Training camp remains a special moment in Green Bay

Training camps in the NFL have certainly evolved over the years. The Packers’ training camps during the Lombardi era were legendary for their grueling and exhausting practices. Camps were also much longer years ago and teams held two practices a day. During my first year with the Redskins in 1977, we played six preseason games and held a training camp in Carlisle, Pennsylvania at Dickinson College for almost two months. The coaches made practices as difficult as possible thinking that if you could get through training camp, you would be able to handle the challenges of the regular season. My first head coach with the Redskins, Hall of Famer George Allen, wouldn’t let us drink water in practices because he thought it weakened us. I know our coaches weren’t fans of this policy, as they slipped ice cubes on the training grounds for the players. Training camp was also a great opportunity for players to bond while staying in college dorms.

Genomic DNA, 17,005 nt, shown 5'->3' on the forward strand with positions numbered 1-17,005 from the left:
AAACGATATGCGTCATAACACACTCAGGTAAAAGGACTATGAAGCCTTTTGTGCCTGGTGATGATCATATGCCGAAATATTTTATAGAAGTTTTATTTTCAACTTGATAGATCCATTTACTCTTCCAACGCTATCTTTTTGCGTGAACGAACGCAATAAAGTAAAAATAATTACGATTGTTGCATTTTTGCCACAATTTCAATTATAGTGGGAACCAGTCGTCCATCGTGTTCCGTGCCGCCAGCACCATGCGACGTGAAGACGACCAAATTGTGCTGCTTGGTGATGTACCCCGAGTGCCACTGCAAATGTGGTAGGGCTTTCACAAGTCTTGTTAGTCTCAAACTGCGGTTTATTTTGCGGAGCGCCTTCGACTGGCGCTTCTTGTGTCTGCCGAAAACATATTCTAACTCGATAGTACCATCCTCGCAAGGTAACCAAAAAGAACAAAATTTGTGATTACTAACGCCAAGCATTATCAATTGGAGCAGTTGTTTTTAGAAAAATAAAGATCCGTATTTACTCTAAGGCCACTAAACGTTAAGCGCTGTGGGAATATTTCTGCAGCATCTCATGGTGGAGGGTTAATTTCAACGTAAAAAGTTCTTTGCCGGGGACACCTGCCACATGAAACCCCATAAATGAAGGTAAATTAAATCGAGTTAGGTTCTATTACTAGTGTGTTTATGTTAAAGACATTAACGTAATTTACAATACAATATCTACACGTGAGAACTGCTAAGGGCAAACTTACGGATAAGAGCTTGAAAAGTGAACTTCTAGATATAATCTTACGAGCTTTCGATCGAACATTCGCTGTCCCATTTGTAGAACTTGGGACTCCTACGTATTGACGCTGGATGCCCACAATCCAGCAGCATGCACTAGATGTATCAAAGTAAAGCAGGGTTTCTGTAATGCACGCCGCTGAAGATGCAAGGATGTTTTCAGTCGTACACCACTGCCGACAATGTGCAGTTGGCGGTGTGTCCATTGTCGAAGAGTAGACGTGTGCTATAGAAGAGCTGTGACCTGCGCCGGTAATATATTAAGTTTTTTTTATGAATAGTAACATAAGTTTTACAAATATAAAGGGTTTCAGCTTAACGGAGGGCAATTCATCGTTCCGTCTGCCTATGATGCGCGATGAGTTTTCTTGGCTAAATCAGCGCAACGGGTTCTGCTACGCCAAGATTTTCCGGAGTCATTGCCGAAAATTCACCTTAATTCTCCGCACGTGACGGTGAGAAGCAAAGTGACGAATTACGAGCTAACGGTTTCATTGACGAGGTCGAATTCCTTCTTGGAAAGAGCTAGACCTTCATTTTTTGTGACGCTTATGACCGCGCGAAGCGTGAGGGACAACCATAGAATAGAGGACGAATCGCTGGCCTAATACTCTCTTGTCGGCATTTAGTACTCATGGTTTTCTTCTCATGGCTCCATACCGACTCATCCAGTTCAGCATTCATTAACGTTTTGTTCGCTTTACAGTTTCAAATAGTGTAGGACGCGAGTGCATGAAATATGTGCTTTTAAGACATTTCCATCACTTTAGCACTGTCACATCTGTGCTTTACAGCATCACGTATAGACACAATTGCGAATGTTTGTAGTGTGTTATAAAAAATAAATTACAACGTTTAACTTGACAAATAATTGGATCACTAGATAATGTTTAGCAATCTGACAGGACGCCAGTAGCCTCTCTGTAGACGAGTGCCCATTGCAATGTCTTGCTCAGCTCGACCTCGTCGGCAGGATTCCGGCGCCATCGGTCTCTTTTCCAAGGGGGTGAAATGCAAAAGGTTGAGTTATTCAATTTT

With our nine-week off-season programs now, training camps play a much different role. The players come to camp in good shape and the coaches have already set up most of our attack and defense. Also, we only have one training a day and the players spend a lot more time in meetings.

Training camp is always a special time for our players, coaches and fans in Green Bay. It’s a great opportunity for our team and our players to improve, and our fans love seeing our players up close. This year’s training camp will be the first normal camp since 2019, as the last two camps had restrictions due to COVID. Our cycling tradition will be back after a two-year hiatus. I love seeing how our players bond with their runners – it’s one of the NFL’s most special traditions.

I look forward to seeing many of you at training camp this summer. We will have 12 practices open to the public (including family home evening on Friday, August 5). Hopefully our players will use training camp to lay the groundwork for a championship season.

Now let’s get to your questions.

I’m curious if there are any plans in the works to have another gig in Lambeau? I thought before the pandemic, we were talking about having concerts every two years.